After being left for dead last December, the Big 12 is the best hoops loop in the land
KANSAS CITY, Mo. — A year ago at this time, the Big 12 was stone dead.
Well, OK, maybe not dead dead, per se, but the breathing was heavy, the gait slow and labored.
More like the undead, then. Zombies in Nike kicks, shuffling up and down the hardwood, eating brains and tossing bricks.
Last December, there was just one member of the club among the top 30 in the Ratings Percentage Index (all together now: Kansas), and only two schools (the Jayhawks and Baylor) within the RPI top 50.
The Big 12 was fifth in terms of league RPI and a don’t-put-that-in-the-game-notes 0-for-5, head-to-head, against the Big Ten. From a national purview, it was KU and a golf clap.
Things weren’t much better in Bracketville, either. Kansas And The Little Nine went 3-5 in The Big Dance, and only the Jayhawks and Iowa State came out of their opening tilts unscathed.
Well, the zombies are back. And they’re taking zombie names.
Fast forward to Tuesday afternoon. The Big Ten? No. 2 in circuit RPI. The Big East? Fourth. The ACC? Fifth. No. 1? The Big 12.
“It’s unbelievable,” said Kansas coach Bill Self, whose Jayhawks, with an RPI rank of No. 4 nationally, are in the middle of perhaps their toughest pre-conference slate over the past 10 years. “Everybody has had quality wins.”
It’s not just quality; it’s quantity. Baylor (8-1, RPI rank: No. 1), Kansas (7-3, RPI: 4), Iowa State (8-0, RPI: 9), Oklahoma State (9-1, RPI: 14), Texas (9-1, RPI: 34) and Oklahoma (9-1, RPI: 42) are at the front of the sleigh, pulling the rest of the loop through the cold December nights at a lightning clip. The computers and various metrics love quality opposition, especially the non-league variety. And the Big 12 isn’t just scheduling big boys — it’s beating them.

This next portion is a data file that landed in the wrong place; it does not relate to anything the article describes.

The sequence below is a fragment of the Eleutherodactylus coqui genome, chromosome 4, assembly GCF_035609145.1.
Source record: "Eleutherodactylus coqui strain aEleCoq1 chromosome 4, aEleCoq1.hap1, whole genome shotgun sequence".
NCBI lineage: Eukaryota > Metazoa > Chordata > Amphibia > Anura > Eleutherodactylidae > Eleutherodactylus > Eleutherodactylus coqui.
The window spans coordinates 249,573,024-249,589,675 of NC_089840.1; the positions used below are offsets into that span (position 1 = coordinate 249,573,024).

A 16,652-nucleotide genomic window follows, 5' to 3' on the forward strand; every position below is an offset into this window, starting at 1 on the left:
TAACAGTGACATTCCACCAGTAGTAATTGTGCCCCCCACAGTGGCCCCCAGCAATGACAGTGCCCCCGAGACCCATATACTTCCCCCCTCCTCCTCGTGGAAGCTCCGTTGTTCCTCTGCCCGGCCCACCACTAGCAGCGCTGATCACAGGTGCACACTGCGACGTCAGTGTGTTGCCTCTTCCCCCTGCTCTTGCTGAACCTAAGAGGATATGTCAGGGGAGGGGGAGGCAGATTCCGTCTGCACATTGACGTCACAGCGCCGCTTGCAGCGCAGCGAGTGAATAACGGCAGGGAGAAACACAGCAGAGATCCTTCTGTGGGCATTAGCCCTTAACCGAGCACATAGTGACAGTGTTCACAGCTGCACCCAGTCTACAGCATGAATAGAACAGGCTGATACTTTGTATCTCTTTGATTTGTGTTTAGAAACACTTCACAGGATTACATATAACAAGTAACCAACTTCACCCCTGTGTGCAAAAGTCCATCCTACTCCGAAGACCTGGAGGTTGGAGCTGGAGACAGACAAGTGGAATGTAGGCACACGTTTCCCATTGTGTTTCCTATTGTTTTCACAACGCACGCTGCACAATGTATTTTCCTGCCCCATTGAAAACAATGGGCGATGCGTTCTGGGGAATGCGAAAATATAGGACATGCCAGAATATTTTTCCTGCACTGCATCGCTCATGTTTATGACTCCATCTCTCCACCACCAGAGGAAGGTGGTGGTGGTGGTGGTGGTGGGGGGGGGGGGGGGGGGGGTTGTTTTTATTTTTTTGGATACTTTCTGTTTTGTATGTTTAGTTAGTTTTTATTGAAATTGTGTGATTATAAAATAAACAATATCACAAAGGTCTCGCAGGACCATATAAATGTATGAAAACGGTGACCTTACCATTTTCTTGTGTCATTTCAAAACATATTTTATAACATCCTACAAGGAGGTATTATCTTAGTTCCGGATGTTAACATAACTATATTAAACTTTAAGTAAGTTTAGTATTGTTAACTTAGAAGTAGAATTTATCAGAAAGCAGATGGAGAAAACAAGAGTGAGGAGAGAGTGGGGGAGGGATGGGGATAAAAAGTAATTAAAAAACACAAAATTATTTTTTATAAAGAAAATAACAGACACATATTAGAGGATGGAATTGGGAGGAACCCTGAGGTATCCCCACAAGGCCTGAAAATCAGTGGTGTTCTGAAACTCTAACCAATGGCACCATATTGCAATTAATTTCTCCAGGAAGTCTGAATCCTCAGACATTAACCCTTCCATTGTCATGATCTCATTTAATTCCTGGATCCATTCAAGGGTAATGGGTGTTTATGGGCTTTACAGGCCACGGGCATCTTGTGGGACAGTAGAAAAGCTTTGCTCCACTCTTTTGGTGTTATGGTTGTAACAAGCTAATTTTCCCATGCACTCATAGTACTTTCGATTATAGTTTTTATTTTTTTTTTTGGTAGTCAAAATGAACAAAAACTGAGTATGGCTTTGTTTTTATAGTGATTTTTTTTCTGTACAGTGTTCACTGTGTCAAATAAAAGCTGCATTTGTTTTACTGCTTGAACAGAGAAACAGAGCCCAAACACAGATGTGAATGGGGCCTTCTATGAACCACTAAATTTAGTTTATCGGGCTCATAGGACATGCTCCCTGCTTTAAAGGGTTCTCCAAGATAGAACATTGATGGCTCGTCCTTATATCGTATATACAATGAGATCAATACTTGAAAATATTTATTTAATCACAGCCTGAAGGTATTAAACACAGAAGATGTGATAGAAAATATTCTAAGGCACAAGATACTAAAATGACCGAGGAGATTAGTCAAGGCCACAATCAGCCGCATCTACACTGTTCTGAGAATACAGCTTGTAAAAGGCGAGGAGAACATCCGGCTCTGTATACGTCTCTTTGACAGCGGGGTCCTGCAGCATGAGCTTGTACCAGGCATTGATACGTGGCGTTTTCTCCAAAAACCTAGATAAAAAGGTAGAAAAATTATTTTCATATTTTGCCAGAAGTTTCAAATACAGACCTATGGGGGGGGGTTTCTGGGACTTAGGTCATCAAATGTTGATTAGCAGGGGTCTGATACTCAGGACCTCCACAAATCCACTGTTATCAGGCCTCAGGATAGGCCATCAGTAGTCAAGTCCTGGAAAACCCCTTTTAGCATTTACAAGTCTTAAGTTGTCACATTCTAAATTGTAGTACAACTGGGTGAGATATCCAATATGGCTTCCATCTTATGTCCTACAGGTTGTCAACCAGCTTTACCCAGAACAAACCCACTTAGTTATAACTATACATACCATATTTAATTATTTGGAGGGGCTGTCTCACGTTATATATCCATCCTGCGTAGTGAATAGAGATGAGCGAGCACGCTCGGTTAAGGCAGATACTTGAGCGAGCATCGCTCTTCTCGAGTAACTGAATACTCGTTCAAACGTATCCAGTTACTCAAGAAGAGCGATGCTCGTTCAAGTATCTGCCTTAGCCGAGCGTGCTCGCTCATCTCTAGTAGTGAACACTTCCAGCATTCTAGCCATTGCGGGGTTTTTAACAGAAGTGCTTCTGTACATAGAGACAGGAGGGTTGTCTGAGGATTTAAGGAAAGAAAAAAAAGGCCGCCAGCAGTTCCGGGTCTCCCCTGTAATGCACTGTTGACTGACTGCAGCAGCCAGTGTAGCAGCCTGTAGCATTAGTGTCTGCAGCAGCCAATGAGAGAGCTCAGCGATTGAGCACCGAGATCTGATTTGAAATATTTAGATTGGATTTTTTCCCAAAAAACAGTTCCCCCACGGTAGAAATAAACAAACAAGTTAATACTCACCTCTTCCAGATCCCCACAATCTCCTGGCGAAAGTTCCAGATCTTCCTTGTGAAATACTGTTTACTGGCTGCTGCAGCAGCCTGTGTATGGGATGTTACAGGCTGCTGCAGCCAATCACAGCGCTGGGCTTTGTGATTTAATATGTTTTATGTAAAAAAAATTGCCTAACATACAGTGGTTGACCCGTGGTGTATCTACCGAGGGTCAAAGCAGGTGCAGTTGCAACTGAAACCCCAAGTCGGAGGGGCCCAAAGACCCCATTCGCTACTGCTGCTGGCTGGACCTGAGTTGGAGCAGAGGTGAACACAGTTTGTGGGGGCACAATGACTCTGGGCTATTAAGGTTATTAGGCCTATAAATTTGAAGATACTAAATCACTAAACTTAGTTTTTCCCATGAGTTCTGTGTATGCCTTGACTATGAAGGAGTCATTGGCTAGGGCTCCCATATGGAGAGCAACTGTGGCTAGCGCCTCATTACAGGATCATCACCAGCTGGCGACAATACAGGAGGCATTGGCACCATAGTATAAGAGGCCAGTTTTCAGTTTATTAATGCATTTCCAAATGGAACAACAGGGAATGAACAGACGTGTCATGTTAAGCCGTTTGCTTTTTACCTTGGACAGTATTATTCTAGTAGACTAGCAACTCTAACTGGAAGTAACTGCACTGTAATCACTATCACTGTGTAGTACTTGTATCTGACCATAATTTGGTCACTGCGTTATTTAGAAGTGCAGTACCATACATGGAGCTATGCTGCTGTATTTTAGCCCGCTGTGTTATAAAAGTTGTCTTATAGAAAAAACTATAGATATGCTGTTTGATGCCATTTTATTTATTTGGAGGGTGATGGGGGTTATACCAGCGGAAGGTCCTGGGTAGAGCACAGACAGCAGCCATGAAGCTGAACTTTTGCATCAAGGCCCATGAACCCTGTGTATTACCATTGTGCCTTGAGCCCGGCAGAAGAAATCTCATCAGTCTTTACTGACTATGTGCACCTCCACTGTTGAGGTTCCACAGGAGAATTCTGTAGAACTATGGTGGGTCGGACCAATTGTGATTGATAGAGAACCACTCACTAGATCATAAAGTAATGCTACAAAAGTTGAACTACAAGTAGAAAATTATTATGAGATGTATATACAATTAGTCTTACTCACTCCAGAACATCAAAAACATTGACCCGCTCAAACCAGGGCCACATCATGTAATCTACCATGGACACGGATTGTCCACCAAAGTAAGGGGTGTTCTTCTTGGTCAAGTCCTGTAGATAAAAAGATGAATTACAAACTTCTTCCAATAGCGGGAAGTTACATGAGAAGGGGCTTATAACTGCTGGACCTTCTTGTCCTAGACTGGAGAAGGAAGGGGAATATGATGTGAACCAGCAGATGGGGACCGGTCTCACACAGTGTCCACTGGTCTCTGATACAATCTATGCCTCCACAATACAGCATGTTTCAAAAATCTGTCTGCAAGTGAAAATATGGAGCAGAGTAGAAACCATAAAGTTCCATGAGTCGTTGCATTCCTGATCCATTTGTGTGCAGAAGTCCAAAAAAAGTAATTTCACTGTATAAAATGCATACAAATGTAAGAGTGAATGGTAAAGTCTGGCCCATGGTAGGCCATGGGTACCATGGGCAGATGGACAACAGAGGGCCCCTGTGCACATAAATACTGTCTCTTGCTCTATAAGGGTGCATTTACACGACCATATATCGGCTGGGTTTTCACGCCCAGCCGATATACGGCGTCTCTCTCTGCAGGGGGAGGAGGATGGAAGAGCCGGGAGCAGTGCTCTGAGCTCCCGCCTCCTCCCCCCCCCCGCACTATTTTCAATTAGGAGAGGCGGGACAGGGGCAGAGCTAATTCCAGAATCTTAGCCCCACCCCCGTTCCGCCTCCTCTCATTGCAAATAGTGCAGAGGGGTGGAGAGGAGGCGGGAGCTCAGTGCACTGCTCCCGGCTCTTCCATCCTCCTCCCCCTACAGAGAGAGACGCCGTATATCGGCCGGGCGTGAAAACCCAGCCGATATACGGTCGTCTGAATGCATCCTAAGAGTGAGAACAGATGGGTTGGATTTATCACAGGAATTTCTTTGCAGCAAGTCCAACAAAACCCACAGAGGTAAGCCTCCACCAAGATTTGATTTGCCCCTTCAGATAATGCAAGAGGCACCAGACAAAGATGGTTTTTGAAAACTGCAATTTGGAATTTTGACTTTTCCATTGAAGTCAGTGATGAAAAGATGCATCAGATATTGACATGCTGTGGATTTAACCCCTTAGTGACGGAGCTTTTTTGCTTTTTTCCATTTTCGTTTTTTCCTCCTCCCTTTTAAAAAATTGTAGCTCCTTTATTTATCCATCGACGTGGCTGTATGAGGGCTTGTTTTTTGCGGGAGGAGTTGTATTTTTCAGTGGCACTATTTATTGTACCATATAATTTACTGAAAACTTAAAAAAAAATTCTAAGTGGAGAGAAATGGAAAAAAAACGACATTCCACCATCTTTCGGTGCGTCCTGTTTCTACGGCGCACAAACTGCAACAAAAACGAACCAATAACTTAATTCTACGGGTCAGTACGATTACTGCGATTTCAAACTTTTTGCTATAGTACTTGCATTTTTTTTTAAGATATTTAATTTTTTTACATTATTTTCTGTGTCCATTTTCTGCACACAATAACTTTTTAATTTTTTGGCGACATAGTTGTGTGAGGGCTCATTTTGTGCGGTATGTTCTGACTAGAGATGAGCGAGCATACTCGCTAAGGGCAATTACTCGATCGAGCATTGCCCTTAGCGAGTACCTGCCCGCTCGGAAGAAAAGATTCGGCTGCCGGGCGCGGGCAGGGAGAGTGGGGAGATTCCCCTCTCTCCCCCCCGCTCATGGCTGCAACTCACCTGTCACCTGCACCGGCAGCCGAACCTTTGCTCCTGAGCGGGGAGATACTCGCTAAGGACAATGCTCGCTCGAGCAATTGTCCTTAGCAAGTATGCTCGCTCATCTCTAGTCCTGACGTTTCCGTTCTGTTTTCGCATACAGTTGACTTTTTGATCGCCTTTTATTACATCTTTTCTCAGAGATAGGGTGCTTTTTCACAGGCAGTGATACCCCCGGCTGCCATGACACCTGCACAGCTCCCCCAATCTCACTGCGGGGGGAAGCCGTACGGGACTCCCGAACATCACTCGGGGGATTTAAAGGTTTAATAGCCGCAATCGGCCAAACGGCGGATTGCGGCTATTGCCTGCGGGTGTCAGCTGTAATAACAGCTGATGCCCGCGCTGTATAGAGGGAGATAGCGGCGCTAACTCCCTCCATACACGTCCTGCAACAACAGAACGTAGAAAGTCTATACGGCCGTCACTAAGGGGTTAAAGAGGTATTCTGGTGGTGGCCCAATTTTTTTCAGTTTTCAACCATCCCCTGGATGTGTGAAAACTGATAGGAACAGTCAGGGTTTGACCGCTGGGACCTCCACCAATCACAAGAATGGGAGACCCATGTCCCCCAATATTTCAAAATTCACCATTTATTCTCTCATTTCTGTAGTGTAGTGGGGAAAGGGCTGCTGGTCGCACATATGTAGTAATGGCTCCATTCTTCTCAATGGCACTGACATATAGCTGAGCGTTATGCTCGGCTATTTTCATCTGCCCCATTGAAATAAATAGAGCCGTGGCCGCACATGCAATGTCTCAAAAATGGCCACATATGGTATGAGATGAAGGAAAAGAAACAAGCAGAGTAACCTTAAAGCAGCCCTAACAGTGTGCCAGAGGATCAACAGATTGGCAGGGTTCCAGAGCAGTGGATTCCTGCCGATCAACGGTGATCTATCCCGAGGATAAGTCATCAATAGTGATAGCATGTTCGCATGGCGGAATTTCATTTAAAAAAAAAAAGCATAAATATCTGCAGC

Going into Tuesday night, the league was 3-2, head-to-head, versus the Big East, which is crazy deep; 3-2 versus the Big Ten, which might be even deeper; 2-2 versus the Pac-12; and a resounding 8-3 versus the SEC, affirming that — Mizzou, Kentucky and Florida aside — as a basketball league, the latter is one hell of a football conference.
Among the seven “power” leagues, only the ACC (27) and Pac-12 (24) had played more games against the RPI Top 50 than the Big 12’s 23 and only the Pac-12 (12-12) had more league top 50 victories than the Big 12’s 10.
It’s a week ’til Christmas, roughly a third of the way into the story, so you have to take snap judgments with the appropriate grains of salt. But no matter how you slice or qualify it, it’s one hell of a start.
“I think our strength of schedule was head-and-shoulders the most difficult in the country so far,” Self said. “Of course, we’re not going to do anything else to take that away with our next several games (vs. Georgetown, vs. Toledo, vs. San Diego State).”
And that’s saying something when you consider that the Jayhawks have played, to date, the toughest schedule in the country (SOS rank: 1, 0.6940); the Bears were No. 2 (0.6917) to start the week; Oklahoma State was 20th (0.6045).
The Big 12 and the ACC are the only BCS-level circuits — there’s a term we won’t be using very much longer — to feature more than two schools among the top 30 toughest schedules played. And the same two conferences are the only ones that have more than three schools — with four each — among the top 50 youngest programs in America, according to StatSheet.com (Kansas, No. 4; Texas, No. 8; TCU, No. 41; and West Virginia, No. 47).
So in the Big 12, youth is being served and dishing out portions of humble pie, all in the same breath. A majority of the membership already has at least one pelt over a top 65 RPI opponent up on the wall. The Jayhawks topped Duke and New Mexico on neutral floors. Iowa State won at BYU. Baylor took out Kentucky at Jerry World. Oklahoma State beat Memphis at home and Butler in Florida. Texas trumped Temple at the Wells Fargo Center in Philadelphia. Kansas State knocked off Ole Miss at the Octagon.
“Our league is far better than a lot of people anticipated,” Self said. “I’ve heard experts say we’re going to have four or five teams in our league that are as good as any other league.”
Laymen will say it, too. You build the frame of your NCAA tourney resume in January and February’s conference grind, but November and December are about picking up little chips that can be cashed in come March. And don’t look know, but the walking dead are, at the moment, the ones laughing all the way to the bank.
You can follow Sean Keeler on Twitter @seankeeler or email him at email@example.com.